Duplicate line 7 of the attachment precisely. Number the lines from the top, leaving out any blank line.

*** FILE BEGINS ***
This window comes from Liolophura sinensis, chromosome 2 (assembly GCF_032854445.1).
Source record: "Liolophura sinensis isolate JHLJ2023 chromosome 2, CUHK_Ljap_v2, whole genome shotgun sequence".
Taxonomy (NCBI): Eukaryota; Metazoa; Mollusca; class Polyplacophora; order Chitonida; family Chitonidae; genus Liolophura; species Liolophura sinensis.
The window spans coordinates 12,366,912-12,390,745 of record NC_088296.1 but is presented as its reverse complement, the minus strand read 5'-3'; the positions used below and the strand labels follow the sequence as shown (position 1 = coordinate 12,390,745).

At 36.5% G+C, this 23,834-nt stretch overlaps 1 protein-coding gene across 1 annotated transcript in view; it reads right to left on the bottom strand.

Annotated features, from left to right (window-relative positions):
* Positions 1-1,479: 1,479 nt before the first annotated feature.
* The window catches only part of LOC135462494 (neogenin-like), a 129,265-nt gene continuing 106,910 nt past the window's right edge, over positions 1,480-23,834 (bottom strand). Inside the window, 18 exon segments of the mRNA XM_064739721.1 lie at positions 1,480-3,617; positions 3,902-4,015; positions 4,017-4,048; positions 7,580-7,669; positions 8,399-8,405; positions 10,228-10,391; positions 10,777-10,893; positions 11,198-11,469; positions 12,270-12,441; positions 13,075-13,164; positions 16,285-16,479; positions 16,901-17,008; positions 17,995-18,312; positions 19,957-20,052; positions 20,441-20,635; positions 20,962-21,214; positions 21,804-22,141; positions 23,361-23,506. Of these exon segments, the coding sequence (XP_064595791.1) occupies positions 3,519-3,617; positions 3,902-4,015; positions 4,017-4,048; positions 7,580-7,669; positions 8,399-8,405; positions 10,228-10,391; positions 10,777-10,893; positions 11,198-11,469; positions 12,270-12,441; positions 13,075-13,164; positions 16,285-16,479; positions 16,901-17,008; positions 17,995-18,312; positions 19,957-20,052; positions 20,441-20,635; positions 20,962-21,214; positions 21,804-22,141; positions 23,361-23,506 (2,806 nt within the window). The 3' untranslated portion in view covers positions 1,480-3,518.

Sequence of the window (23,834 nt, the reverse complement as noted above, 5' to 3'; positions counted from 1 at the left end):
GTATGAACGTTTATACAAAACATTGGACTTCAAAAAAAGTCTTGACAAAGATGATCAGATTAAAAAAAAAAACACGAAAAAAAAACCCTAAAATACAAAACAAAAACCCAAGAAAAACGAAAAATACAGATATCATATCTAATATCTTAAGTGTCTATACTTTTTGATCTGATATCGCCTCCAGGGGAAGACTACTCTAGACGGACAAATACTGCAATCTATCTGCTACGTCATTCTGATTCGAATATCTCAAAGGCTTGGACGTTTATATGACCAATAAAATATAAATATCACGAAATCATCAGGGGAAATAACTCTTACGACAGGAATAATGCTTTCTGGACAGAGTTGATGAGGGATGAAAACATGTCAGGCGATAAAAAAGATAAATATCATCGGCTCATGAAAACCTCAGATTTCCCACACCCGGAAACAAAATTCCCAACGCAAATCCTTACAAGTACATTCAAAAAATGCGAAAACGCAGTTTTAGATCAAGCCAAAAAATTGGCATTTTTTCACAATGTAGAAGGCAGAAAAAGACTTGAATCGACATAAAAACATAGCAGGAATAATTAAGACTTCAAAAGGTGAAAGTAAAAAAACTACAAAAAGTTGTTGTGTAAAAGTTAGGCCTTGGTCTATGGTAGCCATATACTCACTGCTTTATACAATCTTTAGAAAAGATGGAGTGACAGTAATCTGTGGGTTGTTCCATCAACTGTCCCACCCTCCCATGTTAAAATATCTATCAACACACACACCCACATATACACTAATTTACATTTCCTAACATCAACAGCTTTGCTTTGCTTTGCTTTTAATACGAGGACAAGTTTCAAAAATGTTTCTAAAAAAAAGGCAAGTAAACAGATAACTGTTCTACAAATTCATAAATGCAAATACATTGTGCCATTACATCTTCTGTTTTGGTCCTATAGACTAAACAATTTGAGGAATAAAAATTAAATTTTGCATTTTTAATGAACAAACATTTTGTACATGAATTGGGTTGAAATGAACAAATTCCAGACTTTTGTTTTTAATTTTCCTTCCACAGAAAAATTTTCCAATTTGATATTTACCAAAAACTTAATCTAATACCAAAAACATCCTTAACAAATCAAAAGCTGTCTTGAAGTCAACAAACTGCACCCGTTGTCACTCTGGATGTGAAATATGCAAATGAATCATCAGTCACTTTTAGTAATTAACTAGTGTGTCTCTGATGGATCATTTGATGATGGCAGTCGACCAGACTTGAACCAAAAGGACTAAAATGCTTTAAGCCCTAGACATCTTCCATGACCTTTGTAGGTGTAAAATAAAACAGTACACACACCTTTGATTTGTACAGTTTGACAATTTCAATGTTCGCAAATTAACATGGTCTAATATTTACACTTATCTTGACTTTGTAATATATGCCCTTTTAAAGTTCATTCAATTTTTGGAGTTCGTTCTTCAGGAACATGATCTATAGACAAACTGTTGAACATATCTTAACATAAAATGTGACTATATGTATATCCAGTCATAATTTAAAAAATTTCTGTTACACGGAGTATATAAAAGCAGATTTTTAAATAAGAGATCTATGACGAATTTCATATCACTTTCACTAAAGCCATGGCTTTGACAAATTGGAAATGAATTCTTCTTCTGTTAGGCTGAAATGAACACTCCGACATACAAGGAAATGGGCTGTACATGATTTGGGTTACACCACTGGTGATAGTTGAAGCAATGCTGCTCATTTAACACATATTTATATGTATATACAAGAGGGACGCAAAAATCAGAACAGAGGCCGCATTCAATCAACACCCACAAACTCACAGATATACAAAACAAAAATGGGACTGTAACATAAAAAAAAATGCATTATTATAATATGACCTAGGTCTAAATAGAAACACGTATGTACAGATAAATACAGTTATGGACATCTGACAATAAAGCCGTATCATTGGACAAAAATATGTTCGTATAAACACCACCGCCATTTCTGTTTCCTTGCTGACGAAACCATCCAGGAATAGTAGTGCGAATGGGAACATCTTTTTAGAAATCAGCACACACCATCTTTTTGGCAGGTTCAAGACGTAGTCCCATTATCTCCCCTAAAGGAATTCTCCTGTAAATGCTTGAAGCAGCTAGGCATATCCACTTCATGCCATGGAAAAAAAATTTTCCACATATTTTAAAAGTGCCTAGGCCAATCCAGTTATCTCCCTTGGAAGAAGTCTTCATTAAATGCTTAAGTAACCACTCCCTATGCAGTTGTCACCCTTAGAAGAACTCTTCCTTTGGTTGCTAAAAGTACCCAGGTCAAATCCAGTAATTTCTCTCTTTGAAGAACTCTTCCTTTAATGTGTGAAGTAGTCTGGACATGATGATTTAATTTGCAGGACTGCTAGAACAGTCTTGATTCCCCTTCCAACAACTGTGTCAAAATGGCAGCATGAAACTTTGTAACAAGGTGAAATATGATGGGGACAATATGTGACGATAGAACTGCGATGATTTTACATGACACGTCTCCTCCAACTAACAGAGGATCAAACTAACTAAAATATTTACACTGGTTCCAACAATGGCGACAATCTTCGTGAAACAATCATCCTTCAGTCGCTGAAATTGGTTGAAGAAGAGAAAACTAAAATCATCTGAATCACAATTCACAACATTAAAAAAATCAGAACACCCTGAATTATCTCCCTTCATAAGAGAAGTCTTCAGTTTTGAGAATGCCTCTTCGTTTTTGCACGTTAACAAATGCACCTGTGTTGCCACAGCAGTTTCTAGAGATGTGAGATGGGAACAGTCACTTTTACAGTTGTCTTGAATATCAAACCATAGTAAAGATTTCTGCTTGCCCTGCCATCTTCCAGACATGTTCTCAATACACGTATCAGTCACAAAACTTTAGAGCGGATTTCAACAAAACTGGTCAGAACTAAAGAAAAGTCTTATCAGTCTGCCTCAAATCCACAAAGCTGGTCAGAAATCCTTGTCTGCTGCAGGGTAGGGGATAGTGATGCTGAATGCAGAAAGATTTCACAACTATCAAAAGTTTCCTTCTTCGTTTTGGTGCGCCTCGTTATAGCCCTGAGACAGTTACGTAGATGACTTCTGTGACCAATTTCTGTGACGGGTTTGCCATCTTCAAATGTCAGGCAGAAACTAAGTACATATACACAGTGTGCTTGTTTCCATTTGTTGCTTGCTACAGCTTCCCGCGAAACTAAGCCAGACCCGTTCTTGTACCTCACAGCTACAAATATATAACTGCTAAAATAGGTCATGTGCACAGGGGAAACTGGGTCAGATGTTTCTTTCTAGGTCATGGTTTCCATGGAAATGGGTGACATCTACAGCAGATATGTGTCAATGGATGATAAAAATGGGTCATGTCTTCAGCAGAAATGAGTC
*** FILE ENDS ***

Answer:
* Positions 1-1,479: 1,479 nt before the first annotated feature.